Pathetic Fallacy

The blasted tree in the ‘Landscape with St George’ now in Tate Britain reflects this sort of ‘pathetic fallacy’ approach, as incidentally do the trees in the later ‘Judgement of Paris’.

Rubens: 'The Judgement of Paris', 1632; Oil on canvas, 139 x 174 cm; National Gallery, London

Those to the left, with the clouds generated by the Goddess of Discord are dark and distorted and forked, echoing the shapes of the Goddess. The tree around which Hermes and Paris and their bovine dog are wrapped, is clean limbed and brightly lit.

Peter Paul Rubens: 'A View of Het Steen in the Early Morning', 1636. Oil on Oak. 131 x 229.cm. National Gallery, London

The scale of the trees in Het Steen really does not fit the figures. Judging from their foliage and form these are mature trees. Yet, stood beside them, the carter or his passenger would reach about half way up the trunk; implausible.

The Tree Question

Is it possible to be a self-conscious painted tree, a form that draws attention to itself?  A question that is not quite as footling as it sounds. Such a question assumes that painted forms in their painted world have mass and agency within that illusory space. A world in which the usual laws of physics, those from our side of the picture plane, still operate.

Perhaps other human traits also apply, the jeunesse dorée behind me clearly believe they are objects of interest. They have positioned themselves and behave to draw attention; admiring attention they assume. I do not share their opinion, but I am in the minority. Their belief, to watch the huge numbers of European and British young moving through the gallery, is shared.

 I wonder if the similarity I see between the composition of the trees and their anthropomorphic nature, comes from proximity. Apart from upright humans standing in front of them, they are flanked by triads of painted standing, naked women. Three goddesses confident in their nudity, conscious of being seen by Paris and Hermes, but not perhaps by us the viewers, or by aggressive young Frenchmen or giggling London primary schoolchildren. Is it possible to ask the question: are the trees in Het Steen aware that they are being watched, without putting my hand over my mouth and giggling?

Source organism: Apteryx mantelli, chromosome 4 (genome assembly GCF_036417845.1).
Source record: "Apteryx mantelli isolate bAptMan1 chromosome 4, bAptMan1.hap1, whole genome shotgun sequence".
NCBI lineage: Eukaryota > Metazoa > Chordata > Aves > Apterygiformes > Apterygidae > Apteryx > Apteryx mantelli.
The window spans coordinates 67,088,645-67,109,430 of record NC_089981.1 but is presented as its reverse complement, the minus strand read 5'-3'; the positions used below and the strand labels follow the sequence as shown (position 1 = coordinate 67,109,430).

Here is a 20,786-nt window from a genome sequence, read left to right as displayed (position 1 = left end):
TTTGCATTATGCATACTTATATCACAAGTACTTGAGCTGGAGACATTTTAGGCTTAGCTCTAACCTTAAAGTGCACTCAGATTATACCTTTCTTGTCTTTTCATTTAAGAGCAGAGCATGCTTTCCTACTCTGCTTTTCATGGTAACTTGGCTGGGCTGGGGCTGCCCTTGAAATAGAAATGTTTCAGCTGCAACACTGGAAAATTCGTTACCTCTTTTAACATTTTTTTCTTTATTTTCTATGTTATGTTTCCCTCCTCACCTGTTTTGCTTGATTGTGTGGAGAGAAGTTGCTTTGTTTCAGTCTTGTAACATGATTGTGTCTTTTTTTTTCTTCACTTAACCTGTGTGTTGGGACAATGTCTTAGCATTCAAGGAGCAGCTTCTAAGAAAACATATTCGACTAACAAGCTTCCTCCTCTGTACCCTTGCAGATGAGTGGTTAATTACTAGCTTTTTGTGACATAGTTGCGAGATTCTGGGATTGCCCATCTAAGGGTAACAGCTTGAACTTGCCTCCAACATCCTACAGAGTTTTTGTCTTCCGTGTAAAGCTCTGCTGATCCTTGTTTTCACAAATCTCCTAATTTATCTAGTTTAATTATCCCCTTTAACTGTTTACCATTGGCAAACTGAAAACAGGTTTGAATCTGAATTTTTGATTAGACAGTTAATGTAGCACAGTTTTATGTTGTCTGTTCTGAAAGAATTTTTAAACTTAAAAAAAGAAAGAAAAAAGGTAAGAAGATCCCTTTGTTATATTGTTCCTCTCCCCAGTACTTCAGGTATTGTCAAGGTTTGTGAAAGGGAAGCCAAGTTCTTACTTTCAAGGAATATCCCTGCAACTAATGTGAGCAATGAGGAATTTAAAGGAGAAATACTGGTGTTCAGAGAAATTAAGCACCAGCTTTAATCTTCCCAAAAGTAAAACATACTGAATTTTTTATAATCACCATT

The Tree Question: Context

The tree question presumes that we read a single standing form as part of a history of single standing forms. Rubens was a classicist, he would have known both something about Greek and Roman statuary and Vitruvius’ descriptions of the classical column as different forms of human figure.

The Classical Orders: Greek and Roman

Here, in these trees we have everything from Doric (the sturdy ‘male’ Oak) through Ionic (the curving birch as a young slender and female) through to Corinthian (The swaying birch on the right as the fuller female figure). John Summerson’s ‘The Classical Language of Architecture’, (Thames and Hudson) is very useful on all this by the way. Rubens would also have been aware of the general belief that Classical stone architecture was derived from wooden building techniques; we are looking at the painting of a building after all.

The Tree Question: Nonsense

But, of course this is all fanciful. The building is Flemish vernacular, look at the stepped gables,

Peter Paul Rubens: 'A View of Het Steen in the Early Morning', 1636. Oil on Oak. 131 x 229.cm. National Gallery, London. Detail Het Steen itself

the only classical references are textual; to Virgil and Horace. The trees are, as I have established earlier, just stock trees from the painters studio repertoire, no reference to anthropomorphism here at all.

More French youth have appeared, an army of them, enough to stock a re-enactment of Delacroix’s ‘Liberty Storming the Barricades’ though without the bare breasted Liberty, much to the disappointment of those on the bench behind. Like Delacroix’s painting the young folk around me are also stock characters, gum chewing, unshaven, louche and aggressive, time to go.